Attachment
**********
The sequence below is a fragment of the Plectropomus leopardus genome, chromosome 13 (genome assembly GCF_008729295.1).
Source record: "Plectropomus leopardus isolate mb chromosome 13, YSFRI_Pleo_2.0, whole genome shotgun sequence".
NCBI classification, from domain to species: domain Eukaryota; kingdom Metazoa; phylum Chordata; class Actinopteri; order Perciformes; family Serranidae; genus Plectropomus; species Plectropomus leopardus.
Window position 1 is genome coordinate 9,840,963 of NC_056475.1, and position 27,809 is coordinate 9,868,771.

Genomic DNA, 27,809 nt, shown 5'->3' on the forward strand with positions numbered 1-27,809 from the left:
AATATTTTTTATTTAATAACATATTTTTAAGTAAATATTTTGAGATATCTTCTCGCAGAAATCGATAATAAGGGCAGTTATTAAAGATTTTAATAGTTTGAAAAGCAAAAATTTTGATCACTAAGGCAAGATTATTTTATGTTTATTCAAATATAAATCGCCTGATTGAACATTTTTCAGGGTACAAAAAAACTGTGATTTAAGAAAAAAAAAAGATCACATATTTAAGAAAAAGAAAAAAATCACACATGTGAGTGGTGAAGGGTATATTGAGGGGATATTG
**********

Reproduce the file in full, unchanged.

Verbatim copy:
The sequence below is a fragment of the Plectropomus leopardus genome, chromosome 13 (genome assembly GCF_008729295.1).
Source record: "Plectropomus leopardus isolate mb chromosome 13, YSFRI_Pleo_2.0, whole genome shotgun sequence".
NCBI classification, from domain to species: domain Eukaryota; kingdom Metazoa; phylum Chordata; class Actinopteri; order Perciformes; family Serranidae; genus Plectropomus; species Plectropomus leopardus.
Window position 1 is genome coordinate 9,840,963 of NC_056475.1, and position 27,809 is coordinate 9,868,771.

Genomic DNA, 27,809 nt, shown 5'->3' on the forward strand with positions numbered 1-27,809 from the left:
AATATTTTTTATTTAATAACATATTTTTAAGTAAATATTTTGAGATATCTTCTCGCAGAAATCGATAATAAGGGCAGTTATTAAAGATTTTAATAGTTTGAAAAGCAAAAATTTTGATCACTAAGGCAAGATTATTTTATGTTTATTCAAATATAAATCGCCTGATTGAACATTTTTCAGGGTACAAAAAAACTGTGATTTAAGAAAAAAAAAAGATCACATATTTAAGAAAAAGAAAAAAATCACACATGTGAGTGGTGAAGGGTATATTGAGGGGATATTG